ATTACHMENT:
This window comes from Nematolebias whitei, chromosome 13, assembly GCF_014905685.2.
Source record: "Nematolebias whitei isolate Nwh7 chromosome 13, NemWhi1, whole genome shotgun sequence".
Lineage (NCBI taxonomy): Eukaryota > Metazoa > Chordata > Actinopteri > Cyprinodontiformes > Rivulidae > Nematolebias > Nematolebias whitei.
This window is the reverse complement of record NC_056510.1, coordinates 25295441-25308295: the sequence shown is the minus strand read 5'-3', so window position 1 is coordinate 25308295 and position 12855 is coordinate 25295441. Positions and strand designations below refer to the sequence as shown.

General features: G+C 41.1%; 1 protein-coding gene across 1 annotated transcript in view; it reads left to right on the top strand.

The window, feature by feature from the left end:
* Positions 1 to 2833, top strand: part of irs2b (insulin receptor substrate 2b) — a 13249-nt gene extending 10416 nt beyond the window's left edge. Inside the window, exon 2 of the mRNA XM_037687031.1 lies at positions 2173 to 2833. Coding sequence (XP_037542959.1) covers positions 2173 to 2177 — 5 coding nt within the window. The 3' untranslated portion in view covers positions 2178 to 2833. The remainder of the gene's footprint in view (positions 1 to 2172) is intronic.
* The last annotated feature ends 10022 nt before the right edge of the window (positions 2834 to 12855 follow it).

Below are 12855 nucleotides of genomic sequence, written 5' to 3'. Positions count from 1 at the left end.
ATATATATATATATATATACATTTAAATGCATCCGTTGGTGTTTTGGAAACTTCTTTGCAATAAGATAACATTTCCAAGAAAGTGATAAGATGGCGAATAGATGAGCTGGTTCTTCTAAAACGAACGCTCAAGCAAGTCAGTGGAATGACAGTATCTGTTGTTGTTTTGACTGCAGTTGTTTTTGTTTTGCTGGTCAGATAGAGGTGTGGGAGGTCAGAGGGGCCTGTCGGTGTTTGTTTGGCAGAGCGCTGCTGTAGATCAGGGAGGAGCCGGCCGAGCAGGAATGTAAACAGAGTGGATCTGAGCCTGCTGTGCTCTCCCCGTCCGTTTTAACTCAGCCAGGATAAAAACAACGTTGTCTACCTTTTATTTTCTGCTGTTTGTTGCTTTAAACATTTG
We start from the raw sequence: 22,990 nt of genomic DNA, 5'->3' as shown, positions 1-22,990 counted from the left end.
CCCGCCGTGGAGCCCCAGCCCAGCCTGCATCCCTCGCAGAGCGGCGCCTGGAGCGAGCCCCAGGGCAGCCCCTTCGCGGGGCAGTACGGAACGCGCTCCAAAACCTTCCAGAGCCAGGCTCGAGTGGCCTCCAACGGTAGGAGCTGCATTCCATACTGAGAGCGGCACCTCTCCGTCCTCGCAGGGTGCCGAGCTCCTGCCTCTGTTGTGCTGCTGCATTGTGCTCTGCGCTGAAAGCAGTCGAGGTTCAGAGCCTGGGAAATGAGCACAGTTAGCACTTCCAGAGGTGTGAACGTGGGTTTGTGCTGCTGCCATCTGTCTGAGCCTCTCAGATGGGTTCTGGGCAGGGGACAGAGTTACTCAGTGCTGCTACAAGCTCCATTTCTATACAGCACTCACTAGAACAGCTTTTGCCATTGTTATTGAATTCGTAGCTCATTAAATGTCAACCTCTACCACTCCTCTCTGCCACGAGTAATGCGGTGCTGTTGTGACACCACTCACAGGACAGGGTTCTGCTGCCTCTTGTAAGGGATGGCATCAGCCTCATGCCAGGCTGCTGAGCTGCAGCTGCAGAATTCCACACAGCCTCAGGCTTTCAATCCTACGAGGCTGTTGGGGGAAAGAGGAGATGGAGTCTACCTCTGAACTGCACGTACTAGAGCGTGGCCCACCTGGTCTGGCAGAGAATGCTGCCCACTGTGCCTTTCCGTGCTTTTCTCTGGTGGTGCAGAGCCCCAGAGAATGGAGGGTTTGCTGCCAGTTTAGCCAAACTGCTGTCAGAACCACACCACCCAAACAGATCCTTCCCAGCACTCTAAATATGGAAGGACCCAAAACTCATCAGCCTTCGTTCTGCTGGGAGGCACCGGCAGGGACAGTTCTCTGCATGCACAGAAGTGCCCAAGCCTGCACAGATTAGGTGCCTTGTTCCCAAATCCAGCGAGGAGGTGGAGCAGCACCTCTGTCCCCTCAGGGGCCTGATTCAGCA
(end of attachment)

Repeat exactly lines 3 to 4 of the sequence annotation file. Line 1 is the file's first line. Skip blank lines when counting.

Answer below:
Lineage (NCBI taxonomy): Eukaryota > Metazoa > Chordata > Actinopteri > Cyprinodontiformes > Rivulidae > Nematolebias > Nematolebias whitei.
This window is the reverse complement of record NC_056510.1, coordinates 25295441-25308295: the sequence shown is the minus strand read 5'-3', so window position 1 is coordinate 25308295 and position 12855 is coordinate 25295441. Positions and strand designations below refer to the sequence as shown.